DU runs out of paper to print degrees, student moves HC

Jul 19, 2020 11:21 PM IST

New Delhi: A psychology student who graduated from Delhi University in 2017 approached Delhi High Court on July 6, citing that the university was yet to issue him his postgraduate degree due to which he could not pursue a degree in King’s College, London.

HT Image
HT Image

Dhritiman Ray, 25, a freelance mental health practitioner, said, “The institute wanted a degree with conferral date — the date on which the degree is officially awarded. It was not there on the special certificate which was given to me by DU in December 2019 when I approached the officials to get my degree. The degrees are never awarded in the same year and often take around two years to come,” he said.

Ray said response submitted by the varsity in the court left many surprised. As per court documents, DU submitted “that the reason for non-issuance of the degree certificate is lack of proper quality paper and that the contract with the printer has also expired”.

“The contract with the printer engaged by Delhi University came to an end and the same had to be re-tendered. Owing to the lockdown situation, there were very few bids received for the tender which delayed the process. However, the tender for the printer is being finalized shortly,” the university had submitted in the court on July 7.

Dean (Exams) Vinay Gupta said the finalisation of tender is in final phase and the university expects to wrap up the work before July 31 – when the next hearing is scheduled. “Besides, data from the colleges came in late in around December 2019 and we got further delayed due to the lockdown. We expect the matter to get resolved in a couple of weeks,” he said.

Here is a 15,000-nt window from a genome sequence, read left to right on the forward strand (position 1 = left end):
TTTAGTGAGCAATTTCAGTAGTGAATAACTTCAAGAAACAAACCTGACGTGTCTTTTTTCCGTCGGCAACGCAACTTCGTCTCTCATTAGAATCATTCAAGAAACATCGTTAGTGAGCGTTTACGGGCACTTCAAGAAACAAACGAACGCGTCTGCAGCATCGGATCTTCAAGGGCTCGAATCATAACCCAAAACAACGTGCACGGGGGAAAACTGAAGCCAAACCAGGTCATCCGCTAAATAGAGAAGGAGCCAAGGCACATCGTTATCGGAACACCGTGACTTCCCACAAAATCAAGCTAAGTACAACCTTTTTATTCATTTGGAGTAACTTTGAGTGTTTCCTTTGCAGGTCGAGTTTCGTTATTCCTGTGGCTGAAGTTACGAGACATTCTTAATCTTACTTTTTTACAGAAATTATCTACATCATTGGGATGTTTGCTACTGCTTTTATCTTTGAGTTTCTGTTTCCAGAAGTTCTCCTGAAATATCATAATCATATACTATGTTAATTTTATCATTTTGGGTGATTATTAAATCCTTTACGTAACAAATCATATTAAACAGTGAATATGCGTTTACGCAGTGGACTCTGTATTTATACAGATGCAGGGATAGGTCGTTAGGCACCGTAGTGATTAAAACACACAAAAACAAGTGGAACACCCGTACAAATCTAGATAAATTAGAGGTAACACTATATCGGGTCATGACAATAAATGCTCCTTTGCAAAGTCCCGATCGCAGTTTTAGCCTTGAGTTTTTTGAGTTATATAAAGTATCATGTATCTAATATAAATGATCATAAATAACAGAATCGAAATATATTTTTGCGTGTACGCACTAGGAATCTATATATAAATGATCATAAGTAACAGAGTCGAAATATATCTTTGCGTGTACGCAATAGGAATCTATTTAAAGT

“The non-availability of paper and printing facilities cannot be a justifiable cause especially when the careers and educational prospects of students are at stake,” the high court had noted on July 7, asking the varsity to streamline the process of issuing degree certificates and file an affidavit in the matter in four weeks.

Ray, pursued postgraduate degree in Psychology from Zakir Hussain’s college, is now hoping to pursue his higher education from University of Glasgow in Scotland.

“Following the court’s intervention, the university on July 9 gave me a degree certificate wherein my name and other details are handwritten. While Glasgow might make some exceptions owing to the pandemic, I might not be able to use the same in later stages of life. So I have asked the varsity to present me a formal degree with the regular security features as well,” he said.


    Kainat Sarfaraz covers education for Hindustan Times in Delhi. She also takes keen interest in reading and writing on the intersections of gender and other identities.

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